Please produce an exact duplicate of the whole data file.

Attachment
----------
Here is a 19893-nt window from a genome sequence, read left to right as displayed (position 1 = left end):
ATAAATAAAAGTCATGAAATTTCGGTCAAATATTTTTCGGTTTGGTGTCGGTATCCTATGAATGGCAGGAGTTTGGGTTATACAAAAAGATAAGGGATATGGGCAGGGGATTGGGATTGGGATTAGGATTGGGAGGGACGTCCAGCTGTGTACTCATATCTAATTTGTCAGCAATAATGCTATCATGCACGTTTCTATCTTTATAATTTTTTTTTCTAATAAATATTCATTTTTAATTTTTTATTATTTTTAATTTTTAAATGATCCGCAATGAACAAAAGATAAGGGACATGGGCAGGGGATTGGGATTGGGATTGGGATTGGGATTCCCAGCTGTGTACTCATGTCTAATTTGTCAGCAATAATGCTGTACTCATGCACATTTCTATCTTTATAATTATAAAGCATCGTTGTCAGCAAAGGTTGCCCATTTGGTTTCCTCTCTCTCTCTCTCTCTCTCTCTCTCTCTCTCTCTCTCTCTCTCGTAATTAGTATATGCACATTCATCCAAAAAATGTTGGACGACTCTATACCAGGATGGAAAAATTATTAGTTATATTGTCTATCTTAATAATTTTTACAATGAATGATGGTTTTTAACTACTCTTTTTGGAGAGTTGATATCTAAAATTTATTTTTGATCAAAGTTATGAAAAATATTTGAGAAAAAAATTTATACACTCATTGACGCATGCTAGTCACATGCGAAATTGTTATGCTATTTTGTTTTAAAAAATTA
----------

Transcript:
Here is a 19893-nt window from a genome sequence, read left to right as displayed (position 1 = left end):
ATAAATAAAAGTCATGAAATTTCGGTCAAATATTTTTCGGTTTGGTGTCGGTATCCTATGAATGGCAGGAGTTTGGGTTATACAAAAAGATAAGGGATATGGGCAGGGGATTGGGATTGGGATTAGGATTGGGAGGGACGTCCAGCTGTGTACTCATATCTAATTTGTCAGCAATAATGCTATCATGCACGTTTCTATCTTTATAATTTTTTTTTCTAATAAATATTCATTTTTAATTTTTTATTATTTTTAATTTTTAAATGATCCGCAATGAACAAAAGATAAGGGACATGGGCAGGGGATTGGGATTGGGATTGGGATTGGGATTCCCAGCTGTGTACTCATGTCTAATTTGTCAGCAATAATGCTGTACTCATGCACATTTCTATCTTTATAATTATAAAGCATCGTTGTCAGCAAAGGTTGCCCATTTGGTTTCCTCTCTCTCTCTCTCTCTCTCTCTCTCTCTCTCTCTCTCTCTCTCGTAATTAGTATATGCACATTCATCCAAAAAATGTTGGACGACTCTATACCAGGATGGAAAAATTATTAGTTATATTGTCTATCTTAATAATTTTTACAATGAATGATGGTTTTTAACTACTCTTTTTGGAGAGTTGATATCTAAAATTTATTTTTGATCAAAGTTATGAAAAATATTTGAGAAAAAAATTTATACACTCATTGACGCATGCTAGTCACATGCGAAATTGTTATGCTATTTTGTTTTAAAAAATTA